We have something called Ranson's
criteria for acute pancreatitis.
I've given you a bunch of criteria in
medicine, especially with the GI system,
but what's most important about the
criteria is that you understand
the concepts and at least know the name
and what type of disease and
what organ system that you're in,
and that will help you out tremendously.
For example, if you talk about MELD
and that will be the model for end-stage
liver disease. If we say Duke, you're
thinking about GI system.
If you're thinking about Gleason,
the prostate system.
You're thinking Ann Arbor classification,
Hodgkin. Remember all these, right?
Now, some of these you have to know
a little bit more detail than others,
but nonetheless, know what organ system.
The other one that comes to mind is
Jones criteria for rheumatic fever.
On admission, older patient, acute
pancreatitis, -itis means inflammation.
It should be of no surprise that
you found leukocytosis.
-itis of whom? The pancreas.
There's every possibility
that the insulin might be affected.
Then what happens to glucose?
Hyperglycemia. Don't just memorize it,
analyze everything that I'm saying here.
Because you have the understanding now,
okay? That's the power that you have now.
It's the fact that you have all these
information in your head and everything
that's being presented here, you're
actually understanding what's going on.
It's beautiful, it really is.
You have lactate dehydrogenase and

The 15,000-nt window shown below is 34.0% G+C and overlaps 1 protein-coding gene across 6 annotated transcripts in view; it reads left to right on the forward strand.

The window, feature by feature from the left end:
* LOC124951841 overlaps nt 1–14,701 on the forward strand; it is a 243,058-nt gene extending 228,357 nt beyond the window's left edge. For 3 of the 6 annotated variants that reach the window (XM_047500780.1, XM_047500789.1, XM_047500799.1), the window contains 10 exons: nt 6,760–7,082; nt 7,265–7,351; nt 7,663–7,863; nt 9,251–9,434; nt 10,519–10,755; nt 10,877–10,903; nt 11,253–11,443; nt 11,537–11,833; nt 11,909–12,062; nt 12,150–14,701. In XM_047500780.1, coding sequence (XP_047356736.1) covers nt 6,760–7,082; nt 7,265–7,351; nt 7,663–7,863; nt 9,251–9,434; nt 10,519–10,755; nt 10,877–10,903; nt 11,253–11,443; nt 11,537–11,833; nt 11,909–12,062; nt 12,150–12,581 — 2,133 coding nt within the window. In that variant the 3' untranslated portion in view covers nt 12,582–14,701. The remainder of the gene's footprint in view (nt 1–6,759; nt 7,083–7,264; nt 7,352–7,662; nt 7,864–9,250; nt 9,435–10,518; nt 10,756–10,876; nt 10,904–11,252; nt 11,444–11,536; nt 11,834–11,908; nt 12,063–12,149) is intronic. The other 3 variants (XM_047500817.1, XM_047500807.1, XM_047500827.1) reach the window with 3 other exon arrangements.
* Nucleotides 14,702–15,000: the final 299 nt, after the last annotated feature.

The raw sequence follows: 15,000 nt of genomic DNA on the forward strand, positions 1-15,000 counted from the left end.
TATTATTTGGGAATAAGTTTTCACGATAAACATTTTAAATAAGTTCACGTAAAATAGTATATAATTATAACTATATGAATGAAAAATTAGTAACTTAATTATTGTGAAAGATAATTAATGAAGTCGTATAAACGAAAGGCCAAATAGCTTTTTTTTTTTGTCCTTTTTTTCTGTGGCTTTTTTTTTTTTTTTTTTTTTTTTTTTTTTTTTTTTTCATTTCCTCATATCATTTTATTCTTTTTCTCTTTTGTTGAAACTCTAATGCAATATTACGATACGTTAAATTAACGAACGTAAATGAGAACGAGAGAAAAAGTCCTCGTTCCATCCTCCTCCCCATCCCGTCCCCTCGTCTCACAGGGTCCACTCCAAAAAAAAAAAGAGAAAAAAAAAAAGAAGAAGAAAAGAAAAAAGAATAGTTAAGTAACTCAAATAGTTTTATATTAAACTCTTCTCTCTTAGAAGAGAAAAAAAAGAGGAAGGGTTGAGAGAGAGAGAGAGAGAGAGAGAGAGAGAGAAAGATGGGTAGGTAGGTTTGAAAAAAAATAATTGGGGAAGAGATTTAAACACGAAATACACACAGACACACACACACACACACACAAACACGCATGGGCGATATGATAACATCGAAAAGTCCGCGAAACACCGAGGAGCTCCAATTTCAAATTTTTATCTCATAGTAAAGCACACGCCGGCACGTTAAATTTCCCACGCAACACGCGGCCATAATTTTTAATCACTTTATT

AST that might be elevated, meaning to say
that now, you start involving your liver
and company, especially AST.
On admission, within two days, 48 hours,
now at this point hematocrit drops
greater than 10% and now, you're
thinking about anemia kicking in,
kidneys might be affected with BUN
rising. Calcium is going to diminish.
Diminish. The more this calcium
starts dropping or it starts depositing
on your damaged tissue, what kind
of calcification is this?
Good. Dystrophic calcification.
Also with these enzymes causing
damage to the lung, two days later,
you find that your PO2 - What's your
normal PO2 in the artery?
Approximately 100, right? About 95 to 100.
It dropped down to 60.
This is not good. You have damage
to the lung and base defect,
and you have fluid deficit of greater
than 6 liters, that's important,
something they call third
Fluid deficit of greater than 6 liters.
You've heard of third spacing?
Give me some examples oft hird spacing.
How about third degree burns?
Severe burns in which now the
fluid is escaping into your tissue.
Pancreatitis, there's every possibility
that third spacing might be a possibility.
So your patient is actually
hypovolemic and is therefore
presenting with hypotension.
So therefore, why are we looking at this?
Greater than three risk factors,
mortality rate 15%. You double this
and you have six of these risk factors,
mortality rate-- it doesn't get any
worse than this -- 100%.
Acute pancreatitis. What is your
management? Supportive care. Step by step.
Bowel rest. IV fluid, your patient is
hypovolemic. Your patient's in pain,
so much so that your patient might
actually become addicted on narcotics.
When's the last time you've heard of that?
Let's see this patient.
Young African American boy, playing quite
a bit, and complains of pain in the chest,